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What is compartment syndrome

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What is compartment syndrome and how is it prevented, diagnosed, and treated? What are the consequences of not treating a compartment syndrome and over-treating a (falsely) suspected compartment syndrome?

Compartment syndrome is the clinical condition of increased pressure within an enclosed fascial space, leading to muscle and nerve death from ischemia.

 

The leg is a typical location because of its well defined (and not very roomy!) compartments, as shown

 

 

 

Compartment syndrome could occur from tibia fractures (bleeding), compressive devices (casts, ace wraps), IV infiltration or burns. (Reprofusion after vascular repair is a non-musculoskeletal cause too.)

 

The hallmark of compartment syndrome is severe pain that is out of proportion to what is expected from the given injury/situation. One clue what is "out of proportion to what is expected" is pain that increases over time (by contrast, a patient with a splinted fracture should start hurting less once immobilized).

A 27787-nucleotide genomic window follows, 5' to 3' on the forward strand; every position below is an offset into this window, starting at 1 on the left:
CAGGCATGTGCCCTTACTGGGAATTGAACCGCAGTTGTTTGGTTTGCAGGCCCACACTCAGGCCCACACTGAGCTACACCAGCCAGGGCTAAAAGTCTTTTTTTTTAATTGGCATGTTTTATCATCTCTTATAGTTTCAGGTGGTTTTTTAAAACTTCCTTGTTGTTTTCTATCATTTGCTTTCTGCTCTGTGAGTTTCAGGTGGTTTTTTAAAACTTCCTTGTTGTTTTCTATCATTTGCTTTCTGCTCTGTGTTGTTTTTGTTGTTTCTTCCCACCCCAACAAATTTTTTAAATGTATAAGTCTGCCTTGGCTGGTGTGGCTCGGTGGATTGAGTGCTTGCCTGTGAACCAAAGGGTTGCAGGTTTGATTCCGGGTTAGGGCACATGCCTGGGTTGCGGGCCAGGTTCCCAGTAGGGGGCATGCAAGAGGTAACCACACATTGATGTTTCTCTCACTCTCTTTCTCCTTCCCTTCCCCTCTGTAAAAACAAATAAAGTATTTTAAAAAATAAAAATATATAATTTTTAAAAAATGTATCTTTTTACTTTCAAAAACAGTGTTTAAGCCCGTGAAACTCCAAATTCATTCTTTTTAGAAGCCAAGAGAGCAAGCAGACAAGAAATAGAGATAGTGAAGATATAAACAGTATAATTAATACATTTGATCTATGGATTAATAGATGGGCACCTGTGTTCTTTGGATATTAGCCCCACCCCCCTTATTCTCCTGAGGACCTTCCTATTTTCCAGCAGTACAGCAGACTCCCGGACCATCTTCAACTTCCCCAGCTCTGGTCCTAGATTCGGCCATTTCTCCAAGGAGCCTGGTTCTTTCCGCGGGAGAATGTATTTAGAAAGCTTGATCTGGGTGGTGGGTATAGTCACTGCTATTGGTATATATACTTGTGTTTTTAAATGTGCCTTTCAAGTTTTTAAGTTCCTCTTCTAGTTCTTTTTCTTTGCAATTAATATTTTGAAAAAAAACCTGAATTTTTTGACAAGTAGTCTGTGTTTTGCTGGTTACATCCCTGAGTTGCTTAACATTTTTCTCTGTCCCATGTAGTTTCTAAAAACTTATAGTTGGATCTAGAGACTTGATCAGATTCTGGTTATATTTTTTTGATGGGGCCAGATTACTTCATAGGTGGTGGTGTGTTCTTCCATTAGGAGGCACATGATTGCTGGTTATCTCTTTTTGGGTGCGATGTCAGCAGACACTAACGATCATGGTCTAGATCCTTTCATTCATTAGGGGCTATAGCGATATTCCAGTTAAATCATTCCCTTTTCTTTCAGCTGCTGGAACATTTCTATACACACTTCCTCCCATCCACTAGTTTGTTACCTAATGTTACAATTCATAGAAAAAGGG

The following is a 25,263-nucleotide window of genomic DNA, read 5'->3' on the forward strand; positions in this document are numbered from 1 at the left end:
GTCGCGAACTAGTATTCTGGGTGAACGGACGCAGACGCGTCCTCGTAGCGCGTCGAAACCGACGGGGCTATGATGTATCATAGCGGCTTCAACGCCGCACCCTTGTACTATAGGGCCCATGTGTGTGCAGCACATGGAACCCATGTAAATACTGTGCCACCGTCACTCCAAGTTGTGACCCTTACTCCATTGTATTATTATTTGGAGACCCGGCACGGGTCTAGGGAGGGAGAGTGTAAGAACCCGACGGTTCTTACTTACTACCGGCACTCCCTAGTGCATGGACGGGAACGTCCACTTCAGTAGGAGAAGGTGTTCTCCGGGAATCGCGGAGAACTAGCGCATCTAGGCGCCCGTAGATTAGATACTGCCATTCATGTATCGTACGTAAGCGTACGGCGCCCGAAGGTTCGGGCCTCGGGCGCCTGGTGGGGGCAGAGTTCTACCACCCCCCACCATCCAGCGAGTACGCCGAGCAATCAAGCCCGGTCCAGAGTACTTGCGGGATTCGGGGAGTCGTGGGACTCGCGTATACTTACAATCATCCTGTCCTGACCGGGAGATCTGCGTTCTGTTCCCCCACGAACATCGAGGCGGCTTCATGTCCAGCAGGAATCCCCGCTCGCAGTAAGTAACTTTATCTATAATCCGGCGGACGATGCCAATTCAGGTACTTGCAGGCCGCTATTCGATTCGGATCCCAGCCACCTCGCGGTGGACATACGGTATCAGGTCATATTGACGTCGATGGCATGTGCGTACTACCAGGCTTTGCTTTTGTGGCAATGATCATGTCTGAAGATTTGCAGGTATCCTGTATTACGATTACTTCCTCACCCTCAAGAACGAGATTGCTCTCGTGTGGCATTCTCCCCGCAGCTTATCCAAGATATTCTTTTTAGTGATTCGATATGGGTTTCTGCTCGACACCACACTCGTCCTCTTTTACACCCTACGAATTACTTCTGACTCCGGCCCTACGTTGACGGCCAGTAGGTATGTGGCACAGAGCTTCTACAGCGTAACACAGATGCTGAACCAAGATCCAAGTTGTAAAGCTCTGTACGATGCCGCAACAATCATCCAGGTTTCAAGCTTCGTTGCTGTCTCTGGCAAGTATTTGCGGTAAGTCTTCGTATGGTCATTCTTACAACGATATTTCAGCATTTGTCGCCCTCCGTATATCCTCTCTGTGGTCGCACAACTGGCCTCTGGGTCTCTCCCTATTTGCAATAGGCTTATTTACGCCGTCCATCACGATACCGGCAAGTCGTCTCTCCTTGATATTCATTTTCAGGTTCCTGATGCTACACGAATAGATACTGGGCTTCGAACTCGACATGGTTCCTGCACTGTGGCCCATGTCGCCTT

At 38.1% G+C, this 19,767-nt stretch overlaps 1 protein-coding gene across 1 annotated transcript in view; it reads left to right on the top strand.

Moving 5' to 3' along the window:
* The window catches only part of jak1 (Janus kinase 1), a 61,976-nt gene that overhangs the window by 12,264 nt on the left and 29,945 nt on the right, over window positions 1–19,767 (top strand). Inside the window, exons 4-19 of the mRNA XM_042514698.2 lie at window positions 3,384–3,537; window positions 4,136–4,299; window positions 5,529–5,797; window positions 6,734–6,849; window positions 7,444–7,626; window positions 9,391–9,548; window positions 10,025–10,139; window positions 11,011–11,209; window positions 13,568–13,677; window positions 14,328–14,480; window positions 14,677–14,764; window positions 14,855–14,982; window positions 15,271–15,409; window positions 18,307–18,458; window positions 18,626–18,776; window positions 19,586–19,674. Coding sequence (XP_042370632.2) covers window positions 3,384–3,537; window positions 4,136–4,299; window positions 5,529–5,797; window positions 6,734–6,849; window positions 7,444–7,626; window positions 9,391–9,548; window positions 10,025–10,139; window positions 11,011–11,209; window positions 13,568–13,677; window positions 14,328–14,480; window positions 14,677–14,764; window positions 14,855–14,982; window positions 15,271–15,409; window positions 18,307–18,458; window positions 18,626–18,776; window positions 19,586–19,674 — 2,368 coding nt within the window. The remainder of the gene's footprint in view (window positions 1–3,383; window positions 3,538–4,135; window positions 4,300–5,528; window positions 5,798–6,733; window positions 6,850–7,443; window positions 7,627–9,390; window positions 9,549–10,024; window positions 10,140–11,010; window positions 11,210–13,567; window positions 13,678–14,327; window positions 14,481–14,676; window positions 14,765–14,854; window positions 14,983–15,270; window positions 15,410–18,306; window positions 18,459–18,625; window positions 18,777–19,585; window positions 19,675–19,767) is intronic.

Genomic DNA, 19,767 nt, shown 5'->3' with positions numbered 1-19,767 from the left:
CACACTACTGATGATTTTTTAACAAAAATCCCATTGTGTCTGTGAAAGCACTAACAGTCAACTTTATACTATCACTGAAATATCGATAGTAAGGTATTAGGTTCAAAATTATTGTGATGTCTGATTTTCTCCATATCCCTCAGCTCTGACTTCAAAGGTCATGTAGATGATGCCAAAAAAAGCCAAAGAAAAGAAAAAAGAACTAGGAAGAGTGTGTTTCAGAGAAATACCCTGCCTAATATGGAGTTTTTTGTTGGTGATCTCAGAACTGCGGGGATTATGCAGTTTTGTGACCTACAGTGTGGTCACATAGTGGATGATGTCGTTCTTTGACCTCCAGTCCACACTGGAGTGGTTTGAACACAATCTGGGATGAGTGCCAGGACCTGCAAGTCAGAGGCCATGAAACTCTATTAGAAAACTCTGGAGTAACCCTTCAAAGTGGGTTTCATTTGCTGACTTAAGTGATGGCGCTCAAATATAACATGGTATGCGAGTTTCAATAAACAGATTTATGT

The patient controlled analgesia machines (by which the pain medicine is self-dosed) can give a clue as to the patient's pain.

 

 

 

 

In more advanced cases, symptoms may also include decreased sensation, pale skin, and weakness of the affected area.

 

 

Physical exam will reveal tensely swollen and shiny skin, and pain when the compartment is squeezed.

 

Compartment Syndrome

 

Confirming the diagnosis of compartment syndrome involves directly measuring the pressure in the compartment, which is done by inserting a needle attached to a pressure meter into the compartment—or treating empirically if needed.

 

Treatment is a surgical procedure, fasciotomy, where long surgical cuts are made in the fascia to relieve the pressure. The incisions are generally left open to be closed during a second surgery about 48-72 hours later.

 

If compartment syndrome is not prevented, permanent nerve injury and loss of muscle function can result and in severe cases amputation may be required. Performing a fasciotomy can potentially increase the risk of infection but overall the risk of not operating is considerably higher…

 

 

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